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susan3smith | High School Teacher | (Level 2) Educator

Posted November 4, 2010 at 12:54 PM (Answer #10)

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Many books fit the description of "a work of art."   It is usually the works that I teach year after year that I appreciate the most.  I appreciate the fact that I can read them again each year and discover new facets of the book that I had overlooked before.  Through discussing these works with students, I enjoy their insights and discoveries of the texts, and again my appreciation of the artistry of the work grows.  A novel such as the standard Lord of the Flies is exquisite in its symbolism, foreshadowing, structure, and characterization.  The same can be said for the not so frequently taught Faulkner's Light in AugustShakespeare's Othello and Hamlet do not cease to delight with their multi-layered themes and motifs.  My next work is One Hundred Years of Solitude. Marquez's prose is remarkable, and the novel is intriguing for the numerous ways it can approached: an epic, a comedy, a fantasy, an allegory.

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kiwi | High School Teacher | (Level 3) Educator

Posted November 8, 2010 at 7:44 PM (Answer #11)

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I think this is a great question to get us thinking about literature as art. I would select Rebecca by Daphne Du Maurier and As I Lay Dying by William Faulkner. Both include parts of the human condition that good art brings to the fore. I also love Othello and Of Mice and Men as I find new depths in each reading.

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howesk | High School Teacher | (Level 2) Assistant Educator

Posted November 18, 2010 at 12:06 PM (Answer #12)

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The Unbearable Lightness of Being by Milan Kundera is an unbelieveable example of word craftsmanship. There are so many beautiful passages, characters, and ideas in that book.

Also, basically any of Shakespeare's plays can be considered a work of art due to the immense, deliberate usage of words and sounds to create effects.

Both of the aforementioned works are also art because they are relatable no matter what the time or culture. The ability to stretch across cultural and generational barriers is certainly a way to test the merit of literature.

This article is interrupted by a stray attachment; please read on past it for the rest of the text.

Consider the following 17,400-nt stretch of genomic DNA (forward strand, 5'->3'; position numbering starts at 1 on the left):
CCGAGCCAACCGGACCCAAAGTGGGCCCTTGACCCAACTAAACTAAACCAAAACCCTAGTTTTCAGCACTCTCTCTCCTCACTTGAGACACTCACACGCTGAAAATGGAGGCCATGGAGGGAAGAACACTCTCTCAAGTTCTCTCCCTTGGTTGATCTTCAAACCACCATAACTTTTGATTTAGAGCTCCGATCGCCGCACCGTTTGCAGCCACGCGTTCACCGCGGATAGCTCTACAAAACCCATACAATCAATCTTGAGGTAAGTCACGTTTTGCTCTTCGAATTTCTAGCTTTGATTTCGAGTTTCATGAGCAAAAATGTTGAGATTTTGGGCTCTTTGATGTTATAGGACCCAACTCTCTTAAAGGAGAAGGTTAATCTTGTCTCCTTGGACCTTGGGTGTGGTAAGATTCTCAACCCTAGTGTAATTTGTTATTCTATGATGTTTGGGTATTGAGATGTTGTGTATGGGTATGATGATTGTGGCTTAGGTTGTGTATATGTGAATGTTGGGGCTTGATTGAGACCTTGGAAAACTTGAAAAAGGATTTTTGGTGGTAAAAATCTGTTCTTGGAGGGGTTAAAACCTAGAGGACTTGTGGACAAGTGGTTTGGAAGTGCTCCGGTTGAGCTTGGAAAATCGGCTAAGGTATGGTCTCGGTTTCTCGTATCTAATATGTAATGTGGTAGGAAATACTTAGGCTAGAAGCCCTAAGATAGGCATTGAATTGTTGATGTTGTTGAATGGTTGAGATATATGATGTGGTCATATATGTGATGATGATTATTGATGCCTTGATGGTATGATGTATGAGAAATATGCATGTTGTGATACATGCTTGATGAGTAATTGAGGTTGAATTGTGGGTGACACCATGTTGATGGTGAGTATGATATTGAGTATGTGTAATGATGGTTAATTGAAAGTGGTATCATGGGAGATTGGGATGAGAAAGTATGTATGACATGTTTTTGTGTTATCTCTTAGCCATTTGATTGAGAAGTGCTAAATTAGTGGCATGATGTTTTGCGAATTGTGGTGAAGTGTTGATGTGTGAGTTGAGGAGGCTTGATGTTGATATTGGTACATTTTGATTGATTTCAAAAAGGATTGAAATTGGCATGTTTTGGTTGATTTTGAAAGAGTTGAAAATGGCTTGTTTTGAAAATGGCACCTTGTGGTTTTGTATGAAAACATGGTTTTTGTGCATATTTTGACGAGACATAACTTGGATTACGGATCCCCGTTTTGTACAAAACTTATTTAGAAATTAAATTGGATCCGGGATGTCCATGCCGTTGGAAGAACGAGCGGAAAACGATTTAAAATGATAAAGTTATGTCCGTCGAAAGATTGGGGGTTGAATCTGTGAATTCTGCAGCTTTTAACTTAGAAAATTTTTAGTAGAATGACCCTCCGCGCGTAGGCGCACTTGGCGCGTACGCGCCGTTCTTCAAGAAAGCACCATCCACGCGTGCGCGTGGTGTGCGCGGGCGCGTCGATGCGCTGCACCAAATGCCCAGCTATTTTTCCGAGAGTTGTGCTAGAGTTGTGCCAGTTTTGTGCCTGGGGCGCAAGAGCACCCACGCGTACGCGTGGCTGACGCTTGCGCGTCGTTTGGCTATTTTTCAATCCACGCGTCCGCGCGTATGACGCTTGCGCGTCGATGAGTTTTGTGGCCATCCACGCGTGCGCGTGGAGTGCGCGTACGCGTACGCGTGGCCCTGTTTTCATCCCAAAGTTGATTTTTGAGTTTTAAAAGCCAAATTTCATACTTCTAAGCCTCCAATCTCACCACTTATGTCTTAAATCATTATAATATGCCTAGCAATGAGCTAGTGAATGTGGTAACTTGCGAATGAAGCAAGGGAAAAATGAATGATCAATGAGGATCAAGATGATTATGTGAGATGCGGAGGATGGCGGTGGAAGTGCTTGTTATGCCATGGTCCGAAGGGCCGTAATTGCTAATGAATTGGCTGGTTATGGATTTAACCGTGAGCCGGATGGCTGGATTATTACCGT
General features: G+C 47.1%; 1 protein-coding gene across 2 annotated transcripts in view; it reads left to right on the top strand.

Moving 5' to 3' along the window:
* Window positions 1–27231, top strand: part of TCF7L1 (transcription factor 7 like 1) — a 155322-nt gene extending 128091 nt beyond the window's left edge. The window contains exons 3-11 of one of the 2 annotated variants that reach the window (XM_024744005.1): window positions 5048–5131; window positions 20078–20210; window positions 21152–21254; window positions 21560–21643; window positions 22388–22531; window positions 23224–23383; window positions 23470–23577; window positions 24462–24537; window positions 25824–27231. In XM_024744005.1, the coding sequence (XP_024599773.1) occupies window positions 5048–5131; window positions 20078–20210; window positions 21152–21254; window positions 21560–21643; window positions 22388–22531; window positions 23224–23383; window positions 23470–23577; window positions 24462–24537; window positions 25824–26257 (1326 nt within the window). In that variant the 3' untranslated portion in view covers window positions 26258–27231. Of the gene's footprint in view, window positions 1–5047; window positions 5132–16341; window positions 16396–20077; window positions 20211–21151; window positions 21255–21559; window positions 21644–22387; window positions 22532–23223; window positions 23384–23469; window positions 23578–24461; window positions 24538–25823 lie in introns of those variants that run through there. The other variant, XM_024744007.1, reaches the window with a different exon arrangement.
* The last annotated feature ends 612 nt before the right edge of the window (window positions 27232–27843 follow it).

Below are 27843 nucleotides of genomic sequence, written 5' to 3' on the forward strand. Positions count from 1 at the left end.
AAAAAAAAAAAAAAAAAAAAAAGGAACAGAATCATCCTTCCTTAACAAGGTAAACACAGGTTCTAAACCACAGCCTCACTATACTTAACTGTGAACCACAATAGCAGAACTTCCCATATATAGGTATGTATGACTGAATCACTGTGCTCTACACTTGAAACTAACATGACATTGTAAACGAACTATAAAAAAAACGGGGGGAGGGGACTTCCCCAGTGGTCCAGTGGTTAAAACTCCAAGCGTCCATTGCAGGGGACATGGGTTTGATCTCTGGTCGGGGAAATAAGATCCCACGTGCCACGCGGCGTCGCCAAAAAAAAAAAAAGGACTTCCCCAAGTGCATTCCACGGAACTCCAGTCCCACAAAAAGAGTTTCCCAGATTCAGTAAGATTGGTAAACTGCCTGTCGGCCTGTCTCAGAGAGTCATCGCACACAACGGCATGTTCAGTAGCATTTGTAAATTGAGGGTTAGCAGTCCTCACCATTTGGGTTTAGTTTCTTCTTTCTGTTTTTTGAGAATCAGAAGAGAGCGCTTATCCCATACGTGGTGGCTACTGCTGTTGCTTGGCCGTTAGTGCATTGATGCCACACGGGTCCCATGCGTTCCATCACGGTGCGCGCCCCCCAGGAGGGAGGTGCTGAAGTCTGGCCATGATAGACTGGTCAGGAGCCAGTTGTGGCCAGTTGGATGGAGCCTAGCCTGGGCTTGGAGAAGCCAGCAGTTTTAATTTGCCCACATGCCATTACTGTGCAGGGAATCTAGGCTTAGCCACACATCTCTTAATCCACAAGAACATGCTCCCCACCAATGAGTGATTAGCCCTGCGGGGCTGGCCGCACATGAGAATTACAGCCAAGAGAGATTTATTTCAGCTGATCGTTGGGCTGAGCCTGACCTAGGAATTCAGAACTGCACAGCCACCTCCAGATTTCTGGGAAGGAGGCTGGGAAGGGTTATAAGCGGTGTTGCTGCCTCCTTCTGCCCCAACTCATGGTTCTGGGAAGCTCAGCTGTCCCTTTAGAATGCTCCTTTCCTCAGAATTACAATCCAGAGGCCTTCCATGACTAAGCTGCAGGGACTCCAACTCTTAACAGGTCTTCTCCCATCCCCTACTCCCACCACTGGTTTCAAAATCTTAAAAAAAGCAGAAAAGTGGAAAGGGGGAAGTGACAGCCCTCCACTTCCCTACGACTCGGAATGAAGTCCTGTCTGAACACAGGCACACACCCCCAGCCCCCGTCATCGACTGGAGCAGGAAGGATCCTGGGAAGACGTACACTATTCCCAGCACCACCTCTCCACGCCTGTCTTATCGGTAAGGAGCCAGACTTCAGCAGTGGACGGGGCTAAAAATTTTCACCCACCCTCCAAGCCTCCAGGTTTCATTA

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namurchi | High School Teacher | (Level 1) Adjunct Educator

Posted December 1, 2010 at 6:37 AM (Answer #13)

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Although it has been mentioned, it bears repeating:  The Great Gatsby. The language is meticulous and poetic.  In fact, Fitzgerald's command of the English language becomes the main character.  I know that Fitzgerald revised and revised and revised.  He ended up with a fine arts masterpiece.  Every time I read it, I gain a new insight and respect for the author.  The sentimentality is simply not revolting as it could be in any other work; it is the bones of this novel!  After learning the biography of F. Scott Fitzgerald, the novel becomes even more rich.  I look forward to teaching it every year and am so glad I was "forced" to read it in college.

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booboosmoosh | High School Teacher | (Level 3) Educator Emeritus

Posted December 1, 2010 at 7:54 PM (Answer #14)

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I don't know that any of my friends have ever read this book, and it seems, in retrospect, an unlikely choice for me. It is called The Power of One by Bryce Courtenay. It is about a young white boy in Africa who was raised by a black grandmother, a member of one of the native tribes. He walks between two worlds. His dream is to become a boxer, and he faces terrible hardships, even at school, while trying to realize his dream.

The writing was captivating. Beautifully expressed ideas were spread throughout the novel like gems. And the characters were remarkable and memorable.

My favorite quote: "Winning is a state of mind that embraces everything you do."  The book looks to what it takes to overcome seemingly insurmountable obstacles to achieve one's deepest wish. I could not put it down.

I thought this book was a work of art.

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coachingcorner | High School Teacher | (Level 1) Senior Educator

Posted December 23, 2010 at 1:47 AM (Answer #15)

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As a first proper novel, I think Sons And Lovers by D H Lawrence is a work of art. Yes, it has some of the hallmarks of a novice writer but the depictions of nature and male/female relationships show true genius. Also, the detailing of family dynamics is fascinating - I often take this book down from the shelf on my way out the door, just to read bits of it.

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nilab | Student, Undergraduate | eNotes Newbie

Posted December 30, 2010 at 3:27 PM (Answer #16)

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i would say A Thousand Splendid Suns and Hamlet. Its because of the way its wrritten and how it motivates a reading to keeping reading. Hamlet has a lot of tragic moments.